www.lurhq.com /mydoom-c.html   (703 words)

  
 BBC NEWS | Technology | Mydoom virus 'biggest in months'
"Mydoom has now surpassed this, infecting an incredible one in every 12 e-mails, and so the impact of this latest virus may be very serious for affected e-mail users."
"Mydoom works by harvesting e-mail addresses from the infected computer, and randomly chooses from these the address identified as the next sender," explained Mr Sunner.
"Mydoom can pose as a technical-sounding message, claiming that the e-mail body has been put in an attached file," said Graham Cluley from security firm Sophos.
news.bbc.co.uk /1/hi/technology/3432639.stm   (695 words)

  
 New version of Mydoom worm identified - Nov. 9, 2004
The vulnerability was discovered and made public by two hackers with aliases "ned" and "SkyLined" on Friday, and only four days later a worm exploiting the weakness was developed and set loose, several virus-trackers reported.
Microsoft Corp. (Research), the maker of Explorer, the dominant Internet browser, was expected to issue its monthly batch of security patches later Tuesday, but the software maker could not immediately say if a patch for the new worm would be part of it.
Microsoft said the worm is a variant of Mydoom and that it is investigating the threat the worm poses.
money.cnn.com /2004/11/09/technology/mydoom   (444 words)

  
 USATODAY.com - E-mail worm, hoax spread quickly across Web   (Site not responding. Last check: 2007-10-07)
SEATTLE — MyDoom, the latest worm to infect computers over the Internet, has become the fastest-spreading attack since last summer's twin attacks by the Blaster worm and SoBig virus, computer security experts said Tuesday.
"This one (MyDoom) is different and much more troubling, since it harms not just our company, but also damages the systems and productivity of a large number of other companies and organizations around the world," Darl McBride, SCO's chief executive, said in a statement.
MyDoom also mails itself out to addresses in the victim's computer and is clogging mail servers and degrading network performance at companies, experts said.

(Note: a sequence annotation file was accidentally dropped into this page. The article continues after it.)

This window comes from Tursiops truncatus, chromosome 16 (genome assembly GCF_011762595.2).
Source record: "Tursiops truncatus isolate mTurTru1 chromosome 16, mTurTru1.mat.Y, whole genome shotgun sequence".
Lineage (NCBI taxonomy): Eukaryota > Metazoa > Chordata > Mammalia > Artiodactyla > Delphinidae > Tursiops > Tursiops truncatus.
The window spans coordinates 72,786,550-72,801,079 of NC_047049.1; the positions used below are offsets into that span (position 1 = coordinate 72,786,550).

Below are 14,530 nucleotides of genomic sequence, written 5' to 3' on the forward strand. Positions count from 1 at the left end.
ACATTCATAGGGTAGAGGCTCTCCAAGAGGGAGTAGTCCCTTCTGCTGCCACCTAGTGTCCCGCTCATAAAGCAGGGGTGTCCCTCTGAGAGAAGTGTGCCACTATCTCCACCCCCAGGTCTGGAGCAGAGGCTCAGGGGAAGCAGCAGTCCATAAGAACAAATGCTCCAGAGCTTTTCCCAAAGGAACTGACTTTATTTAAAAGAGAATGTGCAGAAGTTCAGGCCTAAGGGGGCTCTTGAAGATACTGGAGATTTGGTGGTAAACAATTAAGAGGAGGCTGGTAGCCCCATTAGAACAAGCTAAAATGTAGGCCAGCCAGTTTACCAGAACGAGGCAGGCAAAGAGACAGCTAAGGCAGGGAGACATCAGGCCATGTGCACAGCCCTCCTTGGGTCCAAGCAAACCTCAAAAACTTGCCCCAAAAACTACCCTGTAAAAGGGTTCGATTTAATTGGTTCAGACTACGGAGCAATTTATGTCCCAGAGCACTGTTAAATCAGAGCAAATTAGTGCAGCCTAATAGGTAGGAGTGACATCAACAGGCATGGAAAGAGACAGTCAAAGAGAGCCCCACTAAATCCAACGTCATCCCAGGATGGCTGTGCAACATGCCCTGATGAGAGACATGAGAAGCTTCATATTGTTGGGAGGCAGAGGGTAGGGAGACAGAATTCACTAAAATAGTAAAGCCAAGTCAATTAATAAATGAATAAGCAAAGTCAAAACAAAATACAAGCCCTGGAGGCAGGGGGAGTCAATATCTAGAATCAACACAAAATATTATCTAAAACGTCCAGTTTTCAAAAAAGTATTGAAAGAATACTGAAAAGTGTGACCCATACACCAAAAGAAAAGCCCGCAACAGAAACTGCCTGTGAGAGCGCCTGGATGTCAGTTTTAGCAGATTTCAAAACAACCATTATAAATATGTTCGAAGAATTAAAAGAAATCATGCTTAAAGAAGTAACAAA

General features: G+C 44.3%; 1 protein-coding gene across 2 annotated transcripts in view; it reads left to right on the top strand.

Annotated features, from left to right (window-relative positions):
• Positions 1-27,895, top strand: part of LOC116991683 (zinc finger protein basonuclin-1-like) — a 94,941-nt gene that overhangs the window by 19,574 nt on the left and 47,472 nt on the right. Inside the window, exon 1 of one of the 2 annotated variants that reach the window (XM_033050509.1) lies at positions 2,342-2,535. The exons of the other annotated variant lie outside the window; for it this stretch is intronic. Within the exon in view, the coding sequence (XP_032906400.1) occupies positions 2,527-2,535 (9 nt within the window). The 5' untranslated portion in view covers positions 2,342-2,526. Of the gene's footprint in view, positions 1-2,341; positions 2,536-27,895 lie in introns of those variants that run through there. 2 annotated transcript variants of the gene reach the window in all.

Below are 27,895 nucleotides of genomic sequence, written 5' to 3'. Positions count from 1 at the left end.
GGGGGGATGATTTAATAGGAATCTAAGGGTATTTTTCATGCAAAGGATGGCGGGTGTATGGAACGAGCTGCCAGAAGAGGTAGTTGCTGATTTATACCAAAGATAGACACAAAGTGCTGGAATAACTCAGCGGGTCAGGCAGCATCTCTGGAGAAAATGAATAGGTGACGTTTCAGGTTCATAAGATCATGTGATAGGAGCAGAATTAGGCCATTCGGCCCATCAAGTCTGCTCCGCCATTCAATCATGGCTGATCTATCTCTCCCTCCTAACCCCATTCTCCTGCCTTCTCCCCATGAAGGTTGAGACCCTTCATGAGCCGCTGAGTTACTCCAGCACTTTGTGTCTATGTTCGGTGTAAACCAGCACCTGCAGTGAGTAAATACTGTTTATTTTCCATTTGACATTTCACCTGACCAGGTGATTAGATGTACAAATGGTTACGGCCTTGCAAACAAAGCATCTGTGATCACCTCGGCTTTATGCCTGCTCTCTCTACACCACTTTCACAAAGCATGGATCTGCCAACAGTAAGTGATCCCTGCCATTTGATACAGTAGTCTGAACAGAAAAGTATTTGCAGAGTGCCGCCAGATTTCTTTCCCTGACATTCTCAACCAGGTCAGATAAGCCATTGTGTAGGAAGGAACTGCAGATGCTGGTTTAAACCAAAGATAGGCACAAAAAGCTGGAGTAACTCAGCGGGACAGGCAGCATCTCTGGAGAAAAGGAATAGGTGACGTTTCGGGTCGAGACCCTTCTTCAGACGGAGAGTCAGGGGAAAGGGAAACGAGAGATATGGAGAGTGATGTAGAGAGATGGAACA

www.usatoday.com /tech/news/computersecurity/2004-01-27-mydoom-virus_x.htm   (794 words)

  
 'Mydoom' Computer Infections Still Climbing (TechNews.com)
Reported infections caused by the "Mydoom" e-mail worm rose as employees returned to work Tuesday morning and opened attachments that contained the virus.
Security researchers attributed the high infection rate to the deceptive nature of the messages, which appear to be error messages generated by the employee's corporate network.
A computer becomes infected with Mydoom only after the attachment is opened.
www.washingtonpost.com /wp-dyn/articles/A53096-2004Jan27.html   (479 words)

  
 CNN.com - MyDoom worm spreads as attack countdown begins - Jan. 29, 2004
Instead, MyDoom is designed to entice the recipient of an e-mail to open an attachment with an.exe,.scr,.zip or.pif extension.
For the ordinary computer user, MyDoom's toll will be measured in bounced e-mails and an inability at times to enter your inbox as ISPs seek to filter out bogus traffic.
Some security experts theorized that the MyDoom variants were written by the same individual or group, but had no solid clues on their whereabouts.
edition.cnn.com /2004/TECH/internet/01/29/mydoom.future.reut   (756 words)

  
 Wired News: MyDoom Spawns More Potent Variant
But when MyDoom, versions A and B, commences its expected 12-day denial-of-service attacks against Microsoft and SCO on Super Bowl Sunday, there could be a noticeable impact on overall Internet performance, Keynote analysts warned.
Besides hoping that the majority of infected users purge their machine of MyDoom, there is little that either Microsoft or SCO can do to avoid the attacks, which are intended to overwhelm their servers.
If that application is found, MyDoom will copy itself to the folder in which Kazaa users store files that they want to share.
www.wired.com /news/infostructure/0,1377,62082,00.html   (845 words)